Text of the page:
Chronic irregular sleep in children was associated with psychotic experiences in adolescence, according to a recent study out of the University of Birmingham's School of Psychology.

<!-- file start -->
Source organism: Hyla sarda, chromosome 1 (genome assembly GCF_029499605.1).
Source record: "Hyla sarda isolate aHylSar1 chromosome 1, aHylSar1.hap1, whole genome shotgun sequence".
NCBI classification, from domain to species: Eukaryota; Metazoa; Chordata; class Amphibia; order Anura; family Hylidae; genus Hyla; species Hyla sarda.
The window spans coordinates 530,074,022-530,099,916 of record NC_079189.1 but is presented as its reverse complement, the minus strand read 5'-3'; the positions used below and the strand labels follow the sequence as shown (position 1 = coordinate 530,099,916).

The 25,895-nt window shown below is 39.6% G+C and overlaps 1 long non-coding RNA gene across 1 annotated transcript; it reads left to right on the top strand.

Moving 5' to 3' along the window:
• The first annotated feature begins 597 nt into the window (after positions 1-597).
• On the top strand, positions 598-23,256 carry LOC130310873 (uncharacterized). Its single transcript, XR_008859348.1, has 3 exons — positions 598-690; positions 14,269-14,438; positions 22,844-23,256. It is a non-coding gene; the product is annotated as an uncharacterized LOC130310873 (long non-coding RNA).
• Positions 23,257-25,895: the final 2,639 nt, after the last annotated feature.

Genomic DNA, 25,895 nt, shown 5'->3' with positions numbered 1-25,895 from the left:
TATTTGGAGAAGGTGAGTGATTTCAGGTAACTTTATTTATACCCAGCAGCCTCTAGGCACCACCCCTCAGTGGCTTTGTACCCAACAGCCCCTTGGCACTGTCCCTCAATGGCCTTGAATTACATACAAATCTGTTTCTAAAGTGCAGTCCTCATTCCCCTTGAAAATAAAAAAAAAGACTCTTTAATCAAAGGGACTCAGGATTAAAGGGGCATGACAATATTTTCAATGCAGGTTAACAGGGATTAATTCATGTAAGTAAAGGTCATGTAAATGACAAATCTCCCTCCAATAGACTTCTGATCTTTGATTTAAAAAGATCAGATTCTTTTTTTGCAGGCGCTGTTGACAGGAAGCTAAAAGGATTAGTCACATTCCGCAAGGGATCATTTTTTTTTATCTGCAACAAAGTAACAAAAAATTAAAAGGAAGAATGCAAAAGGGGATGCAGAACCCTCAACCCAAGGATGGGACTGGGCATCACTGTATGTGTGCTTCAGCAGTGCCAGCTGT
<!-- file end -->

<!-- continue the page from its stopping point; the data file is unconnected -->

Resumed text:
A time for sleep<div class="rm-shortcode" data-media_id="Mt29uUqI" data-player_id="FvQKszTI" data-rm-shortcode-id="931343dee3c02121445e51e94ba22446"> <div id="botr_Mt29uUqI_FvQKszTI_div" class="jwplayer-media" data-jwplayer-video-src="https://content.jwplatform.com/players/Mt29uUqI-FvQKszTI.js"> <img src="https://cdn.jwplayer.com/thumbs/Mt29uUqI-1920.jpg" class="jwplayer-media-preview" /> </div> <script src="https://content.jwplatform.com/players/Mt29uUqI-FvQKszTI.js"></script> </div> <p>Previous studies had already suggested a link between persistent nightmares in childhood and psychosis and borderline personality disorder (BPD) by adolescence, but researchers at the University of Birmingham's School of Psychology wanted to see if a similar connection existed between these mental disorders and other childhood behavioral sleep problems.</p><p>To do this, they scoured data from the Avon Longitudinal Study of Parents and Children, a longitudinal cohort study that followed approximately 14,000 children born in Avon, England, in the early 1990s. The study followed the children for more than 13 years. During that time, mothers filled out questionnaires asking about the children's lives. Factors looked at included housing, parenting, nutrition, physical health, mental wellbeing, environmental exposures, and so on. </p><p>The cohort study inquired about sleep routines, sleep duration, and awakening frequency when the children were 6, 18, and 30 months old, and then again at 3.5, 4.8, and 5.8 years. It also assessed mental health in adolescence using semi-structured interviews, such as the Psychosis-Like Symptom Interview.</p><p>"We know that adolescence is a key developmental period to study the onset of many mental disorders, including psychosis or BPD. This is because of particular brain and hormonal changes which occur at this stage," <a href="https://www.birmingham.ac.uk/staff/profiles/psychology/marwaha-steven.aspx" target="_blank">Steven Marwaha</a>, professor of psychiatry at Birmingham and senior author on the study, <a href="https://www.sciencedaily.com/releases/2020/07/200701125431.htm" target="_blank">said in a release</a>. "Sleep may be one of the most important underlying factors—and it's one that we can influence with effective, early interventions, so it's important that we understand these links."</p><p>After compiling the data, the researchers discovered an association between children with irregular sleeping patterns and teenagers with <a href="https://www.mind.org.uk/information-support/types-of-mental-health-problems/psychosis/about-psychosis/" target="_blank">psychotic experiences</a>—that is, episodes when the person perceives reality differently than those around them. Even when depression at 10 years old was considered as a mediating factor, their findings still suggested "a specific pathway between these childhood sleep problems and adolescent psychotic experiences." </p><p>Toddlers with shorter nighttime sleep duration and late bedtimes were likewise associated with a <a href="https://www.nimh.nih.gov/health/topics/borderline-personality-disorder/index.shtml" target="_blank">borderline personality disorder</a>—a disorder marked by a pattern of varying moods, self-images, and behaviors—in their teenage years. Depression at age 10 did not mediate this particular association, suggesting a separate and more specific pathway. </p>